What Is Carpal Tunnel Syndrome?
Carpal tunnel syndrome results when the median nerve at the wrist is compressed by surrounding tissue or excess fluid. The carpal tunnel is the passageway, composed of bone and ligament, through which a major nerve system of the forearm passes into the hand. These nerves control the muscles in this area, as well as the nine tendons that allow your fingers to flex.
The wear and tear of repeated movement thickens the lubricating membrane of the tendons and presses the nerves against the hard bone. This process, call nerve entrapment, can be caused not only by repetitive strain, but also by bone dislocation or fracture, arthritis, and fluid retention—anything that narrows the tunnel and compresses the nerve.
Who Gets Carpal Tunnel Syndrome?
The disorder occurs most often among women between the ages of 30 and 60. The condition is often occupation-related; it develop in people who regularly use vibrating machinery and tools, such as construction workers, carpenters, and dentists, and people who use their wrists repetitively, including anyone who works at a computer for extended periods of time. People who regularly drive long hours are also susceptible, as are those who frequently engage in hobbies such as tennis, rowing, knitting, needlepoint, and gardening may also be at an increased risk for carpal tunnel syndrome.
- Numbness or tingling in hand and wrist area. Symptoms may first occur early in the morning or at night.
- Pain in the hand, wrist, or arm, may appear suddenly or gradually and often affect both hands.
- Impaired reflexes.
- In advanced cases of carpal tunnel syndrome, shrinkage or atrophy of the fleshy area at the base of the thumb may occur.
The primary risk factor for carpal tunnel syndrome is a history of another musculoskeletal disorder, as well as long-term repetitive work involving the hands, wrists, and arms. Other risk factors include underlying medical conditions, such as arthritis, diabetes, reduced thyroid gland function (hypothyroidism), hormonal changes due to pregnancy or birth control pills, tendon inflammation, wrist fracture.
What If You Do Nothing?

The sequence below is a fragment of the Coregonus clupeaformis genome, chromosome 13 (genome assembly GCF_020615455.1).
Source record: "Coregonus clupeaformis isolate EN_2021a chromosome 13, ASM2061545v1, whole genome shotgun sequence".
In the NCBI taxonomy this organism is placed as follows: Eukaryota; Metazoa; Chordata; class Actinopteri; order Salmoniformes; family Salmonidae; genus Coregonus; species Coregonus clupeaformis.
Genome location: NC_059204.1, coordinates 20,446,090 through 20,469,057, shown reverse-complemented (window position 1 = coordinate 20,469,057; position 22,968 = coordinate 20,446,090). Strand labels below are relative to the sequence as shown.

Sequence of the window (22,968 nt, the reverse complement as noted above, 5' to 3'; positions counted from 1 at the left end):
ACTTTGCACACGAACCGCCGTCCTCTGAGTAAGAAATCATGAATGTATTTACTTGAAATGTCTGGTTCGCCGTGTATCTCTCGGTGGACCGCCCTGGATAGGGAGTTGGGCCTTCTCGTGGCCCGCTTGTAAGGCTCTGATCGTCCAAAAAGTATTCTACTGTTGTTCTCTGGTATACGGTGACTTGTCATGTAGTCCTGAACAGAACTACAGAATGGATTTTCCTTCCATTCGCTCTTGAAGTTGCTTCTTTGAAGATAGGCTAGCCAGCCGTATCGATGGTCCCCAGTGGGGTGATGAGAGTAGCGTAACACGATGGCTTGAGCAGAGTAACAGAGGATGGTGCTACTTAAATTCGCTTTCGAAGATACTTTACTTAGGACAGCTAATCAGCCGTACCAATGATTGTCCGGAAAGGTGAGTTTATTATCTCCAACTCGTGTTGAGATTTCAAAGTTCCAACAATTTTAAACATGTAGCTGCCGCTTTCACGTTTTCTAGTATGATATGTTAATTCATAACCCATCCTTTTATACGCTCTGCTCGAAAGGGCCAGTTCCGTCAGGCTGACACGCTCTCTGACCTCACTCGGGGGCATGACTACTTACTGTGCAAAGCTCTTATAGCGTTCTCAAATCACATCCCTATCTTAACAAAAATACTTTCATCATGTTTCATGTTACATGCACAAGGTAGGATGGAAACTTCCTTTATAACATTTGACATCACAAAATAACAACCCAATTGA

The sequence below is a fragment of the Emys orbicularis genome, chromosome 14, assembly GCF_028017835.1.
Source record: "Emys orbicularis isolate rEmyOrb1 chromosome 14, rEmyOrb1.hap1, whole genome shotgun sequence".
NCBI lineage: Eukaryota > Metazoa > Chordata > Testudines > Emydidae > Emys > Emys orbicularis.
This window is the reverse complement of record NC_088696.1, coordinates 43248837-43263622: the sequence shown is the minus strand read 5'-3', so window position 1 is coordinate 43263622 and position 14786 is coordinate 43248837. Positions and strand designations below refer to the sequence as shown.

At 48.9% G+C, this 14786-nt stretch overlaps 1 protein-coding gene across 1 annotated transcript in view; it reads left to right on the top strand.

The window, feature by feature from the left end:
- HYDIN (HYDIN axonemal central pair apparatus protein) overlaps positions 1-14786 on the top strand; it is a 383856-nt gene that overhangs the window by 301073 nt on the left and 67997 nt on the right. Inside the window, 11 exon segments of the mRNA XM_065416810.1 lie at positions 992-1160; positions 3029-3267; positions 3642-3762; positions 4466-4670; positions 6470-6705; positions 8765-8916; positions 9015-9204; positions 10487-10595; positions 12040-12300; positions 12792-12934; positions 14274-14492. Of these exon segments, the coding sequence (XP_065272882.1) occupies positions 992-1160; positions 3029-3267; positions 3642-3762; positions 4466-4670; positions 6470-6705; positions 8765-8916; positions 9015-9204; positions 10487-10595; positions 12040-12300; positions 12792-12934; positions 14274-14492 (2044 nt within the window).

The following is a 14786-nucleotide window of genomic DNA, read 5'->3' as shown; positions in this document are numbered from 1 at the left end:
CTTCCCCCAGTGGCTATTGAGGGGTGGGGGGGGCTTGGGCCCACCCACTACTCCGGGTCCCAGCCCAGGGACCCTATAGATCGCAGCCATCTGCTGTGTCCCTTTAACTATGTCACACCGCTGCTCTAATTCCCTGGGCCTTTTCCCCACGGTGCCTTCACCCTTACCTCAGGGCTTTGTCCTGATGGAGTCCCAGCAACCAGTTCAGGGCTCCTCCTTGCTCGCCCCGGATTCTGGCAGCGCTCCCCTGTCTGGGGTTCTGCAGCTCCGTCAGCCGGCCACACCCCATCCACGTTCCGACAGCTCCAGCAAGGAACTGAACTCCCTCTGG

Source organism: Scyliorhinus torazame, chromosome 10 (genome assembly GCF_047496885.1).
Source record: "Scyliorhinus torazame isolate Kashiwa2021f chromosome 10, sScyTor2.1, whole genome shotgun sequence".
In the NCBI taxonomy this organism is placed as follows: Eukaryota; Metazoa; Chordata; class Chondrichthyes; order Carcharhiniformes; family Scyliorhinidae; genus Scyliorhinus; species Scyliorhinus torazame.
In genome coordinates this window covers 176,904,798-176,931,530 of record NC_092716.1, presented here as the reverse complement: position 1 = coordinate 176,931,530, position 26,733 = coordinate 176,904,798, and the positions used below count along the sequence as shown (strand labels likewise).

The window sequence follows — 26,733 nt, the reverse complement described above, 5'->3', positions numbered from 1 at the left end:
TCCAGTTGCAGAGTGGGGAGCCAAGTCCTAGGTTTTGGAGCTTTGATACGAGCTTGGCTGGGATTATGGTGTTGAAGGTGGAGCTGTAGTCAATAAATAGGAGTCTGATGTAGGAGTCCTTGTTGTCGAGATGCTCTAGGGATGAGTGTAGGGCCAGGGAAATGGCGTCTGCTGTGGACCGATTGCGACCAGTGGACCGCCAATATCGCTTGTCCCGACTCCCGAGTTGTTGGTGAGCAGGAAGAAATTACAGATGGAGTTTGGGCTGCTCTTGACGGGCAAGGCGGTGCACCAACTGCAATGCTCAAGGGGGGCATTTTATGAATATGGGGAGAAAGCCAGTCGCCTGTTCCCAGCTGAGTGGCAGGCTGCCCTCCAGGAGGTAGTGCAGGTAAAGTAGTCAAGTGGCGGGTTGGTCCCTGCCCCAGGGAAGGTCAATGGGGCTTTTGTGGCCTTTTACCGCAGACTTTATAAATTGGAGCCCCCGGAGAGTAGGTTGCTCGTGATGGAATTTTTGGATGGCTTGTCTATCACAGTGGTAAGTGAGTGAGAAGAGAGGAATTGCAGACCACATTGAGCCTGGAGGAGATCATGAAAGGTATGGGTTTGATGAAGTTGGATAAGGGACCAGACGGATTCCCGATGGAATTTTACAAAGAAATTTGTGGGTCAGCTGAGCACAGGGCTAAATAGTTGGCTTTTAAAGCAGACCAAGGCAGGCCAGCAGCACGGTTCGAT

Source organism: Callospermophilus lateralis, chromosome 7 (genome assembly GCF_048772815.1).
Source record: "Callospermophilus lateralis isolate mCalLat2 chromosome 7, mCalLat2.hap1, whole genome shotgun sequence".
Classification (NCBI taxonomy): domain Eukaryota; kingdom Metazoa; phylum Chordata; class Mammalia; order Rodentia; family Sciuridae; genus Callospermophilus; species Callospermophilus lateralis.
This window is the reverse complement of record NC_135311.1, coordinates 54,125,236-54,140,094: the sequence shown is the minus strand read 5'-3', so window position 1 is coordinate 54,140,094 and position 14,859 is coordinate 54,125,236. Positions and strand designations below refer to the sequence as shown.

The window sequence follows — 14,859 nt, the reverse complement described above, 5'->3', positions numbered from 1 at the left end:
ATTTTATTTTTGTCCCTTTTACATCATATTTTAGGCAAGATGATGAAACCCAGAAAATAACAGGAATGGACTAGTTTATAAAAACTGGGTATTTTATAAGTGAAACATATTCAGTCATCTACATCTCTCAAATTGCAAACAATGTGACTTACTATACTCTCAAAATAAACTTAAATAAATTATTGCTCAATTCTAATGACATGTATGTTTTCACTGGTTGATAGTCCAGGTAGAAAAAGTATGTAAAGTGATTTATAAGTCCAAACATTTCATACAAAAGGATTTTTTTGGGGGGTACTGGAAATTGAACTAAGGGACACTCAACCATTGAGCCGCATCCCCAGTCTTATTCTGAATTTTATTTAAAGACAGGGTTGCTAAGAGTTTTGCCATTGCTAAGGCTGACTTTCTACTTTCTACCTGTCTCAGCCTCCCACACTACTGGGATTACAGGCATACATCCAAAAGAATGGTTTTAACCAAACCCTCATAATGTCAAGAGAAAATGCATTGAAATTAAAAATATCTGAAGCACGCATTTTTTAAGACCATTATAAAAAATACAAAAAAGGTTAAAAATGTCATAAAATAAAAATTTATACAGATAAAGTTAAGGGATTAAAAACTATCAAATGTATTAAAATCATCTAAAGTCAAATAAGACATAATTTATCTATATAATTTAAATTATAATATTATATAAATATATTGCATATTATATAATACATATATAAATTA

Milder cases of carpal tunnel syndrome can sometimes disappear without treatment. But usually symptoms will progress and worsen if you do nothing to alleviate the problems. Symptoms may improve with home remedies, such as rest, ice packs, over-the-counter pain relievers, and making ergonomic adjustments, such as repositioning a computer keyboard, to reduce further stress to the hand and wrist. If symptoms persist despite treatment, damage to the median nerve can become more severe and ultimately impair daily function. Before this happens, get medical advice.
- A health care professional will take a full medical history and conduct a physical examination.
- Imaging tests, such as x-rays, may be required to view damage to the hands and wrists.
- A nerve conduction velocity study may be used to monitor the electrical impulses along the median nerve to determine if it is compressed.
- Rest is often prescribed for milder cases of carpal tunnel syndrome. Elevating the arms above the head using pillows may also reduce swelling.
- Ice packs applied to the wrist for about 20 minutes may help reduce swelling.
- Talk to your doctor about stretching and strengthening exercises to strengthen the fingers, hands, wrists, forearms, shoulders and neck and improve blood flow. This may also help prevent further damage to the hand and wrist.
- Over-the-counter analgesic such as acetaminophen or ibuprofen can be used for pain.
- A wrist splint that keeps your wrist and fingers in a neutral position may be prescribed to help ward off pain at night; it keeps you from bending your wrist in your sleep. Other devices, such as therapeutic fingerless gloves and wrist trolleys, have not been clinically proven to be effective.
- Diuretics may be prescribed to reduce fluid accumulation in swollen tissue.
- Corticosteroids injections can reduce inflammation.
- If nerve injury or muscle damage progresses, surgery to relieve pressure on the median nerve may prove advisable. Surgery is often successful in restoring full hand function.
- Don’t flex your wrists. When you bend and twist your wrists at awkward angles, it puts pressure on the median nerve. Keep your wrists straight while doing tasks such as cutting up meat and vegetables, washing dishes or using a hammer.
- Avoid twisting off lids using only your thumb, index finger and middle finger because it increases pressure in the wrist. Also, lift objects with whole hand—or with both hands—to reduce stress on the wrist. And we’re not just talking about boxes. Don’t overload your hands with shopping bags.
- Adjust your keyboard. Many of us spend several hours at a computer keyboard. To reduce the risk of carpal tunnel syndrome, be sure your fingers are lower than your wrists when typing. Avoid resting the heels of your hands on the keyboard because it forces your hands to bend backwards. Don’t pound the keys on your keyboard since it aggravates the median nerve in your wrists.
- Take frequent breaks when engaged in activities requiring repetitive hand motions.
- Hold your car’s steering wheel gently to reduce pressure on your wrists. Prolonged intense gripping irritates the wrist.
- If you find that you’re flexing your hands too much, talk to your doctor about the benefits of wearing hand splints at night.
When to Call A Doctor
Call a doctor if symptoms of carpal tunnel syndrome become sufficiently troublesome or begin
to interfere with normal daily activity.
Reviewed by Diane M. Horowitz, M.D., Rheumatologist, North Shore Long Island Jewish Health System, Great Neck, NY. Review provided by VeriMed Healthcare Network.